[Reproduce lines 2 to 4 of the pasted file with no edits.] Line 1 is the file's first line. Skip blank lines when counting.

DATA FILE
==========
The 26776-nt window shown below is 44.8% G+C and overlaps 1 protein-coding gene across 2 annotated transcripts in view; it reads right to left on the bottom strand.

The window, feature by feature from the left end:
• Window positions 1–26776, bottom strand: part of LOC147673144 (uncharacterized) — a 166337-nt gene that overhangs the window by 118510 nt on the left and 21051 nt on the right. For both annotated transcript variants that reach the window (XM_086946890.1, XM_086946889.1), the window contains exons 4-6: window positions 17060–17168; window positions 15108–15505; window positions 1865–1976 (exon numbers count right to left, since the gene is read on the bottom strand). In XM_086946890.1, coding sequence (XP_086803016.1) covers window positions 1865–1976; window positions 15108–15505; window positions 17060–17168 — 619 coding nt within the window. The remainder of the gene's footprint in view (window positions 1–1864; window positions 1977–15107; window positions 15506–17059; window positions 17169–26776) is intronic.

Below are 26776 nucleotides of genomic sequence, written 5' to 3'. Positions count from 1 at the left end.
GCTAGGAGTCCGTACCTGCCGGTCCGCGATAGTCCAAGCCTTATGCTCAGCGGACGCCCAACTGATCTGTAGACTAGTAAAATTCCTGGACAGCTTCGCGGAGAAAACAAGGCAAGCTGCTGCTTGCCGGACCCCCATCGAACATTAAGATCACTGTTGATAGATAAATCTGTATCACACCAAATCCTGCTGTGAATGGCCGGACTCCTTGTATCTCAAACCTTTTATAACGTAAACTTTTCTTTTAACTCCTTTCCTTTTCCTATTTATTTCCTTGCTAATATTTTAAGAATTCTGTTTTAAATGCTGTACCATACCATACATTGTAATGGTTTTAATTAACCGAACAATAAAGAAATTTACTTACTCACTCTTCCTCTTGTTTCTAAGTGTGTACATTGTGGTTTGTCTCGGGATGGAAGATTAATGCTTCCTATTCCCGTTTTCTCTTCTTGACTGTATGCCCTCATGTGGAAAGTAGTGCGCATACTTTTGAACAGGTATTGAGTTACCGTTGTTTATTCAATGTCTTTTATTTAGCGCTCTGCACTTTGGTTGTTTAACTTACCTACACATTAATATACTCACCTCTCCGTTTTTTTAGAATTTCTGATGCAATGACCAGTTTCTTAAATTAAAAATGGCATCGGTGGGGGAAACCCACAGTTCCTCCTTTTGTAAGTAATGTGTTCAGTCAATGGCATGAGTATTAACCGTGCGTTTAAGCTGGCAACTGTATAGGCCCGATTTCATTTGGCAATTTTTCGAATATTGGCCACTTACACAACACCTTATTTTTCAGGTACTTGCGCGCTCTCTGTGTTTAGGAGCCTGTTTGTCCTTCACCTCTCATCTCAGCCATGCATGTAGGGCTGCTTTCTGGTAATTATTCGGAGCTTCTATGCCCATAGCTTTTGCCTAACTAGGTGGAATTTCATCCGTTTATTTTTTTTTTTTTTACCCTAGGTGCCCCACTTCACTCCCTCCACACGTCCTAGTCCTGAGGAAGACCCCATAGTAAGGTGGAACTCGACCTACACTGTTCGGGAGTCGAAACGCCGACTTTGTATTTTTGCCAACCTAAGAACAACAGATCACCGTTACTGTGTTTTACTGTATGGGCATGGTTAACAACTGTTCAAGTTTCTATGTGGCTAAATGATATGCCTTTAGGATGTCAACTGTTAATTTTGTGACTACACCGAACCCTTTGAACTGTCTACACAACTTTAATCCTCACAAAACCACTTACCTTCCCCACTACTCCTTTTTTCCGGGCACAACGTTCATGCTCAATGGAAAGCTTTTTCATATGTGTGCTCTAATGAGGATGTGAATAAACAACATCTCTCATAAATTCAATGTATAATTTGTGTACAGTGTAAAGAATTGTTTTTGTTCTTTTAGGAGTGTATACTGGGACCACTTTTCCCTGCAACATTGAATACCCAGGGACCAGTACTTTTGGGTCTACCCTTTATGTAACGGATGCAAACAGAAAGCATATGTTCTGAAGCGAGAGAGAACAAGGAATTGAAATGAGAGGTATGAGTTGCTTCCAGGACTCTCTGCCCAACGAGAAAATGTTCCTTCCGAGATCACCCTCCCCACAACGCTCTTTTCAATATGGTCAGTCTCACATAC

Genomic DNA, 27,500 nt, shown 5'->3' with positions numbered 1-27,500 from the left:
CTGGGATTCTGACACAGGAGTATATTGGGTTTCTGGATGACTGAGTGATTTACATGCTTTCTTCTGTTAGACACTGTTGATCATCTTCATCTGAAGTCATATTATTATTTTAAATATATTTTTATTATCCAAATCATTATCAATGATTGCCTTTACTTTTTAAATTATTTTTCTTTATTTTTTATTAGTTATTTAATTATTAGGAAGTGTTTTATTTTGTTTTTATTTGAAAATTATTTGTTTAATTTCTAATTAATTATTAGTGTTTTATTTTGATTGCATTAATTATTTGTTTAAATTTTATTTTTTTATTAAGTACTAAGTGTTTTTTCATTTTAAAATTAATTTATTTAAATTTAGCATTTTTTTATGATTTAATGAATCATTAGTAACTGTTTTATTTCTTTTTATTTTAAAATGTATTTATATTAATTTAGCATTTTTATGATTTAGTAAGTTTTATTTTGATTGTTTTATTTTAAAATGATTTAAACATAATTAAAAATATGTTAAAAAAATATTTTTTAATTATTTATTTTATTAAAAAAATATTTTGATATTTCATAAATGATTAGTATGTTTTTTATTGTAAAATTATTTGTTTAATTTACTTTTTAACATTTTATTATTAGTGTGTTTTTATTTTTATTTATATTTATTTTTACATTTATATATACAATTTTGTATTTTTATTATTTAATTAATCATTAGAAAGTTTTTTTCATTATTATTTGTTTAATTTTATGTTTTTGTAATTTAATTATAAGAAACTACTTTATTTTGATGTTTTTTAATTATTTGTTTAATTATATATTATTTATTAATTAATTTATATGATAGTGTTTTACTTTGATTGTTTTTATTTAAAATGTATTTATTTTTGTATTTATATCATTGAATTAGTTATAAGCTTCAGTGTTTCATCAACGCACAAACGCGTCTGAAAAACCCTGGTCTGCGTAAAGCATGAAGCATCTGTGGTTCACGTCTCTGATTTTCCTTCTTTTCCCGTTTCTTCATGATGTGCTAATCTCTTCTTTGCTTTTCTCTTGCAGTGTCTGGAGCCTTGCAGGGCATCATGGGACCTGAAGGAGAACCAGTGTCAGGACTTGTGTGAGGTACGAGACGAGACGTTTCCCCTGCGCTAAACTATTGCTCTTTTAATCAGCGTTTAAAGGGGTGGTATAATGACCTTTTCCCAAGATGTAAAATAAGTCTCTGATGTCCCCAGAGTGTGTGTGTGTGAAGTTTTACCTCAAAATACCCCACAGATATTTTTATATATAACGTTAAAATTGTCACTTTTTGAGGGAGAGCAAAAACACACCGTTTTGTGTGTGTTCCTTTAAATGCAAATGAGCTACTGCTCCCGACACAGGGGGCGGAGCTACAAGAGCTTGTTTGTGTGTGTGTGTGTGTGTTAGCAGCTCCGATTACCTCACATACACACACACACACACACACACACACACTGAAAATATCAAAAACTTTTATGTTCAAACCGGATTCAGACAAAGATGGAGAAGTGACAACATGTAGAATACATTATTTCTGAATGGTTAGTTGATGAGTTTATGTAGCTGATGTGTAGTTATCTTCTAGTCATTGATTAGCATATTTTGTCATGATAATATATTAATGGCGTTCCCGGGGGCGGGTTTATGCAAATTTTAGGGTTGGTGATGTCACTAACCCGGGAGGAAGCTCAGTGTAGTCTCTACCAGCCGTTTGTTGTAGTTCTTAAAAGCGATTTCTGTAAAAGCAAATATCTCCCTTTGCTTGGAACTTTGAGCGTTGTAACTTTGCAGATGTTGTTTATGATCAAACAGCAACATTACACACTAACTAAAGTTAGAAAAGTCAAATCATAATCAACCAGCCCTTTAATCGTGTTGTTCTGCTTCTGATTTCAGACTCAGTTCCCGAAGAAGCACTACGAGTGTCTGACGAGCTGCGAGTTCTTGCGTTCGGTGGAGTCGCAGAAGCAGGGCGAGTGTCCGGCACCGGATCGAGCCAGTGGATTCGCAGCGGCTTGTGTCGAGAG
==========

The window, feature by feature from the left end:
• Window positions 1–26776, bottom strand: part of LOC147673144 (uncharacterized) — a 166337-nt gene that overhangs the window by 118510 nt on the left and 21051 nt on the right. For both annotated transcript variants that reach the window (XM_086946890.1, XM_086946889.1), the window contains exons 4-6: window positions 17060–17168; window positions 15108–15505; window positions 1865–1976 (exon numbers count right to left, since the gene is read on the bottom strand). In XM_086946890.1, coding sequence (XP_086803016.1) covers window positions 1865–1976; window positions 15108–15505; window positions 17060–17168 — 619 coding nt within the window. The remainder of the gene's footprint in view (window positions 1–1864; window positions 1977–15107; window positions 15506–17059; window positions 17169–26776) is intronic.

Below are 26776 nucleotides of genomic sequence, written 5' to 3'. Positions count from 1 at the left end.